Future plans:

  • Annotations (part done) and Decorations.


How to read the sundial in Queens’ College.
History of the sundial in Queens’ College.

Further reading

2013: Planetary Hours, by Michael Lowne and John Davis, in Bulletin of the British Sundial Society, 25(iii), September 2013, pp. 40–​48. (ISSN 0958-4315)

Revision history

2022 Oct 26: Further improvements to display quality when pixel scaling is in effect. Alignment of marker points with lines improved when pixel scaling is in effect.

2022 Oct 25: Improvements to display quality at non-integral values of pixel scaling ratio. Marker points also scale with pixel scaling.

2022 Oct 23: Tweaks to calculation text block to keep it constrained within the dial canvas on very small screens with high pixel ratio. Restore compatibility with Internet Explorer, broken in 221022.

2022 Oct 22: Dial display made aware of HiDPI displays, Retina displays, and browser scaling, so that display quality is greatly improved on various platforms, particularly smart phones.

2022 Sep 5: Consecutive straight-line segments consolidated into a single straight line: improves anti-aliasing of straight lines marginally. Correction of undefined hour-number zero in the chapter ring.

2022 Sep 3: Positions of lines tweaked so that they better align with markers drawn as rectangular fills.

2021 Dec 8: Marker points are no longer anti-aliased, to make them more well-defined. References to “midwinter” and “midsummer” have been replaced by “December Solstice” and “June Solstice”, so that they apply equally well in either hemisphere.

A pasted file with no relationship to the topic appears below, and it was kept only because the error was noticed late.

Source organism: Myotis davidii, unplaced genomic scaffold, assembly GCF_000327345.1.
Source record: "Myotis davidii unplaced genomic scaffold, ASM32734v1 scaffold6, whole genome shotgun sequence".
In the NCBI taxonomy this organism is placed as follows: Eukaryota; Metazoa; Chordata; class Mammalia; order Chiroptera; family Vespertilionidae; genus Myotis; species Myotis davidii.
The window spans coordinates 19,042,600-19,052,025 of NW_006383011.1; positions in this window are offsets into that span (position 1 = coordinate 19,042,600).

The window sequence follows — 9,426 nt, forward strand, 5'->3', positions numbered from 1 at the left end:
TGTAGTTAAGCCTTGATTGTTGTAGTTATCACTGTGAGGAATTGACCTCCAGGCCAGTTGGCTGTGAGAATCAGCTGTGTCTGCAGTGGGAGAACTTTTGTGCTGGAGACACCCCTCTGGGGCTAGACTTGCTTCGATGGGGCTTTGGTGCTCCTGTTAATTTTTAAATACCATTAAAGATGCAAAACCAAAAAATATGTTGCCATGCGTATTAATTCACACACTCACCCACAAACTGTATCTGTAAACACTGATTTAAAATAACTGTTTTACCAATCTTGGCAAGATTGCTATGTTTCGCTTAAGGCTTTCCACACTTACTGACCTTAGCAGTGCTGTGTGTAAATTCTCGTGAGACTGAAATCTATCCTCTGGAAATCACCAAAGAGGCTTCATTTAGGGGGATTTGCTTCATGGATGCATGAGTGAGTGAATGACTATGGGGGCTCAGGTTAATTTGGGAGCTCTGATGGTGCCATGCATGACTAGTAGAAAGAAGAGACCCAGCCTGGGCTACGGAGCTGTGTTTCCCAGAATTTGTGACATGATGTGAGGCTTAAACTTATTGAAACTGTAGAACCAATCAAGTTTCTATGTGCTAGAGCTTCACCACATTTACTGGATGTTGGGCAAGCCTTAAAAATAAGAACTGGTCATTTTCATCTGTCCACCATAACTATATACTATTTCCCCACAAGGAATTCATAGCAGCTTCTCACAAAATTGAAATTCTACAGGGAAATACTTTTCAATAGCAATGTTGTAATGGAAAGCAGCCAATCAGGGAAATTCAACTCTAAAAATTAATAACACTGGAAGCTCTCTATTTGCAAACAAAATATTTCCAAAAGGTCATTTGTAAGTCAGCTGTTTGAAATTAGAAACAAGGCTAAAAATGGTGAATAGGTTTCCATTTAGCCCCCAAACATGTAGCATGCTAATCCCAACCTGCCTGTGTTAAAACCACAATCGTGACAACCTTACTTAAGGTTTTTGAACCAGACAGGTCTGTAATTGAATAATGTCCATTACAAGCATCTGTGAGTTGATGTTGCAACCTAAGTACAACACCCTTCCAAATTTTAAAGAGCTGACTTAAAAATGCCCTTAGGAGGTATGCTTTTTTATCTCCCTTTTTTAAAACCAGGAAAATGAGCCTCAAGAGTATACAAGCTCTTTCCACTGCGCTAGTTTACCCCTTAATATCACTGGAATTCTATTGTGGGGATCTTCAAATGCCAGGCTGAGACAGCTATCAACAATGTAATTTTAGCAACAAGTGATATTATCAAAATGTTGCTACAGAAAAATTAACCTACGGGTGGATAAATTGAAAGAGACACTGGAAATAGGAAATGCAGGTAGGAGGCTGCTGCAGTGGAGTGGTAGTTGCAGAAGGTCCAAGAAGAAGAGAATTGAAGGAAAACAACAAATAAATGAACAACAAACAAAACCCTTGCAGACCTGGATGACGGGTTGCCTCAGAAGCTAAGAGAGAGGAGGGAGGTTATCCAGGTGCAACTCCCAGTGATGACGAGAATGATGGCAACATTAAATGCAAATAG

2021 Dec 1: Tweak for Dark Mode to retain line colours which were background in old scheme as background in new scheme (just as foreground colours were previously).

2021 Nov 27: Revised annotations for the optional Ecliptic line. The position of the sun when below the horizon is now indicated with a faded-out symbol. Tweak for Safari.

2021 Nov 22: Tweaks for Dark Mode on old browsers (IE11).

2021 Nov 20: Fixes to Auto Dark Mode when first launched.

2021 Nov 17: Colour themes: Light mode, Dark mode. The default setting “Auto” follows the theme of the browser or system.

2021 Nov 11: Made the user interface more accessible. Provided tool-tips for sighted users, and equivalents for visually-impaired users with screen-readers.

2021 Nov 8: Re-ordered the feature selection options. Made the zodiac symbols slightly smaller. Minor correction to suppress Ecliptic Unequal Hours in polar regions at times of year when sun neither rises nor sets.

2017 May 30: Reworked display of both the “Apparent Sun” and the “Mean Sun” (showing civil time) so that (a) the Apparent Sun shows at its correct Declination, and (b) the Mean Sun lies on the Ecliptic line of the Apparent Sun (and thus in general at a slightly different Declination). At the equinoxes, the Apparent Sun will track the zero declination line, but the Mean Sun will not quite do so.

2017 May 29: Fixed bug causing First Point in Aries marker incorrectly to move when “Apparent sun” selected.

2017 May 19: UI re-arranged for windows wide enough; ecliptic planetary hour display extended into night time.